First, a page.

Similar to how owning a business today elevates a person’s class status, owning land then, a productive asset, elevated a person’s colonial economic status toward whiteness. Mixed race people born of European and African parents in what is now Haiti could reach whitened social prestige if they bought land. Owning property after being property, or having parents who were enslaved, moved a person from Black servitude toward white proprietorship. The colonial exploiter-exploited relationship was permanent in pigment, but periodically it could be circumvented through capital.

International plunder markets controlled by Europeans got more competitive, profitable, and labor intensive. When Europeans found mineral and agricultural wealth beyond prior measure on conquered land, kidnapped Africans became the imperial labor base for its extraction. Chattel slavery was a colonial venture, exploiting a foreign resource for domestic profit.

A specialized labor market developed where bosses could buy not only labor-power, but laborers themselves, enabling vastly accelerated exploitation. Sugar, cotton, and tobacco became the most profitable commodities in the world except one — enslaved labor. Making labor captive, without regard for wages, rest, or free motion, ensured the full value produced with each day’s work went directly to enslavers.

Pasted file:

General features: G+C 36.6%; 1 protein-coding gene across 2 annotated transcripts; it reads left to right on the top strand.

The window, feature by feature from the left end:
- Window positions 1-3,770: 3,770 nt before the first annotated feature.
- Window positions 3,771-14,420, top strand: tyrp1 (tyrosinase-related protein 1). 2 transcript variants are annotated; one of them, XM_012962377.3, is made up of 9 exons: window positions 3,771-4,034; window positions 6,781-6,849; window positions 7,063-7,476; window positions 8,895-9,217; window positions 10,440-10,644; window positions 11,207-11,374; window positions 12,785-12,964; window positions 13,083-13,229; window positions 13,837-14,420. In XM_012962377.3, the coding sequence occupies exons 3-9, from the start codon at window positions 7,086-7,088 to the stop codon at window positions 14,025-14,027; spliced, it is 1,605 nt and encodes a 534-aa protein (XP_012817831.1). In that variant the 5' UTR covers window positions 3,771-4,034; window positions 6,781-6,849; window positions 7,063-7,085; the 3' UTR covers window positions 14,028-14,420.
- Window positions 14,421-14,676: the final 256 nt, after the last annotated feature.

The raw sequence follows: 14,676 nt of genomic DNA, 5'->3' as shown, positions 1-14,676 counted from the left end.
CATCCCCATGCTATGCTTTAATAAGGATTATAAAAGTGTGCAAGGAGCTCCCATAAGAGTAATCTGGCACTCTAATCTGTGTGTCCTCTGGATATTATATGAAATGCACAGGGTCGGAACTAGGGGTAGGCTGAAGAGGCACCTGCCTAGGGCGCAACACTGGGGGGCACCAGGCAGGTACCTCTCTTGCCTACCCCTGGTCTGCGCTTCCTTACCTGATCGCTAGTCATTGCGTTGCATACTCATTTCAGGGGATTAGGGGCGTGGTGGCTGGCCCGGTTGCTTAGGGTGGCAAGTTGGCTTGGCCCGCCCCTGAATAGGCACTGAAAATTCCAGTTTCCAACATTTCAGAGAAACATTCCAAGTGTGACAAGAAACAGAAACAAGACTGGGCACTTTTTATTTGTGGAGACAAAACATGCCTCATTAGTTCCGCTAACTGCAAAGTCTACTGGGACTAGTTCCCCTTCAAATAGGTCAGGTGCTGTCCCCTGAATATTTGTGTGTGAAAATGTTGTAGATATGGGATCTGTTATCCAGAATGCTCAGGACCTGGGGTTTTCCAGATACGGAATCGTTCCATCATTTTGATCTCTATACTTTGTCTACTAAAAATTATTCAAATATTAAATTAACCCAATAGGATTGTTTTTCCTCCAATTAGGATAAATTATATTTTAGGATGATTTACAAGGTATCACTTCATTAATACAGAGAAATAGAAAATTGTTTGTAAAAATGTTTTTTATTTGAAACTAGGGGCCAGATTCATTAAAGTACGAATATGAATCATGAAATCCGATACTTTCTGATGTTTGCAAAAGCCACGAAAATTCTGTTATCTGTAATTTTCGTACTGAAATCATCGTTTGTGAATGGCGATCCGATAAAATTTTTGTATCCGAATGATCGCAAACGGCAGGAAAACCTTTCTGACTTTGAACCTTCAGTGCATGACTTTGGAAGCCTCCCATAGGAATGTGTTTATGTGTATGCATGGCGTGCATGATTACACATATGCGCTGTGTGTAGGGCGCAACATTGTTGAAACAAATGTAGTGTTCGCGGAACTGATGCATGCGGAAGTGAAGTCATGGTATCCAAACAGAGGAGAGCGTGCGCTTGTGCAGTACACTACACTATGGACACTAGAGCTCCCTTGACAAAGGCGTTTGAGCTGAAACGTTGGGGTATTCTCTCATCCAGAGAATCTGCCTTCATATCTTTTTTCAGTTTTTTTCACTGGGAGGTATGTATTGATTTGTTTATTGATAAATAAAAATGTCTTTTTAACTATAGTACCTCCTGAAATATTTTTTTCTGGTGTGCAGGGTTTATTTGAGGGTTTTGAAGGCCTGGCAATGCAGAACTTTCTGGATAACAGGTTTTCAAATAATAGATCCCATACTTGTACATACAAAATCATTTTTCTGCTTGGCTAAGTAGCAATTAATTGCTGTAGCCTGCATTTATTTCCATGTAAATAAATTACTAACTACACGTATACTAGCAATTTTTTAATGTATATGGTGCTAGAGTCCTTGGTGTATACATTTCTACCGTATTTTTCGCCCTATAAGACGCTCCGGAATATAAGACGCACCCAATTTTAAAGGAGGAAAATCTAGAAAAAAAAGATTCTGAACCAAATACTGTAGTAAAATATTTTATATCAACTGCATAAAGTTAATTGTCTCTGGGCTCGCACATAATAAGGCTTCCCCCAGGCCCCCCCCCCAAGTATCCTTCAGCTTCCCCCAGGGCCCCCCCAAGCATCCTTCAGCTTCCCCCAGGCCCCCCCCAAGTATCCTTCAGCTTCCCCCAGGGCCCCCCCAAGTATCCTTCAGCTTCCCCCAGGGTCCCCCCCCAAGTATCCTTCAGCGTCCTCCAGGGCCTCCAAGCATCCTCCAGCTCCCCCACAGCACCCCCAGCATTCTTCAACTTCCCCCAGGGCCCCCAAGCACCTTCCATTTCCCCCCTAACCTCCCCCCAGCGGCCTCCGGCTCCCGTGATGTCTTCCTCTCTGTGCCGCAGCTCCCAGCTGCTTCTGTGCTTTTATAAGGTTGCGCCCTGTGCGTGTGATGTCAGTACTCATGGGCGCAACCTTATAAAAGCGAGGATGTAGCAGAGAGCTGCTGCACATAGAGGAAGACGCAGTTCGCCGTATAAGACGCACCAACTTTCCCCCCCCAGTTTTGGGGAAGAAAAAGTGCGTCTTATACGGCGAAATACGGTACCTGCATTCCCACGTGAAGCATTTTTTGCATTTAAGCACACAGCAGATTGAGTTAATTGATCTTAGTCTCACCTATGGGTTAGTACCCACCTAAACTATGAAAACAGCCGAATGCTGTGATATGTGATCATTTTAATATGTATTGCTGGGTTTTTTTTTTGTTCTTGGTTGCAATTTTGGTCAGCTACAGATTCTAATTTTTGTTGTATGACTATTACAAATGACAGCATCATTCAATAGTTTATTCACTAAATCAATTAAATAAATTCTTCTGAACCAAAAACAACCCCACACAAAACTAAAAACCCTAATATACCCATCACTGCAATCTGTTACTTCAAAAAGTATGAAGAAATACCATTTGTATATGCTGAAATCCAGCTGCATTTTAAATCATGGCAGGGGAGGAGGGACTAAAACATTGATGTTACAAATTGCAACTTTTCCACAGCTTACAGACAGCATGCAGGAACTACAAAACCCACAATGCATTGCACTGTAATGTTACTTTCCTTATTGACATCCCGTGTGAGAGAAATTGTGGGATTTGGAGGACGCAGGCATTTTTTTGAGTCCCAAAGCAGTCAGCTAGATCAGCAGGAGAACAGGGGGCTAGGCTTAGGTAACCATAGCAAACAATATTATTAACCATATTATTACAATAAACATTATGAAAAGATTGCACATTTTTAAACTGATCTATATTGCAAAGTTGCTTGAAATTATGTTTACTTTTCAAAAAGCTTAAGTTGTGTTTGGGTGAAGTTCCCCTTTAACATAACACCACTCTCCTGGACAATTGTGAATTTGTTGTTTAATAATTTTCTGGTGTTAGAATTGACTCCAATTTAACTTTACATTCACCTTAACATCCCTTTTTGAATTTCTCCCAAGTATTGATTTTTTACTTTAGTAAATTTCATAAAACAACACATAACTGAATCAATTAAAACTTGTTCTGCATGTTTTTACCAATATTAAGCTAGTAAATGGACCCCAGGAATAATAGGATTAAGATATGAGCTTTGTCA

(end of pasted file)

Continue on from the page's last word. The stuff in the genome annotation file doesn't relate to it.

Plantations made export-scale production possible in conditions too brutal for free labor. If an enslaved African dropped dead from heat exhaustion it was no real concern for the master. Financial loss from purchasing a new slave could be recouped in a single day’s work.

In supposed attempts to maximize output, planters brutalized the enslaved, physically and psychologically, using poor and middle whites for the bloodiest work. Overseers maintained hyper-exploitative relations at the point of production. Slave patrols policed the master’s empire, enforcing white rule for planter profit.

The enslaved had no right to the fruits of their labor. No right to bargain over working conditions. No right to be treated fairly or with respect by the boss. No right to choose their workplace. No right to quality housing, nourishing food, or clean water. No right to free expression or a voice in public affairs. No right to decide. No right to exist, except on the master’s terms.

Black people in the United States sweated and bled under a one-hundred percent rate of exploitation governed through legal dehumanization for over three hundred years. Black Americans now are twice as likely to fall below the federal poverty line than whites, thirty percent less likely to own a home, and on average earn thirty percent less in yearly income.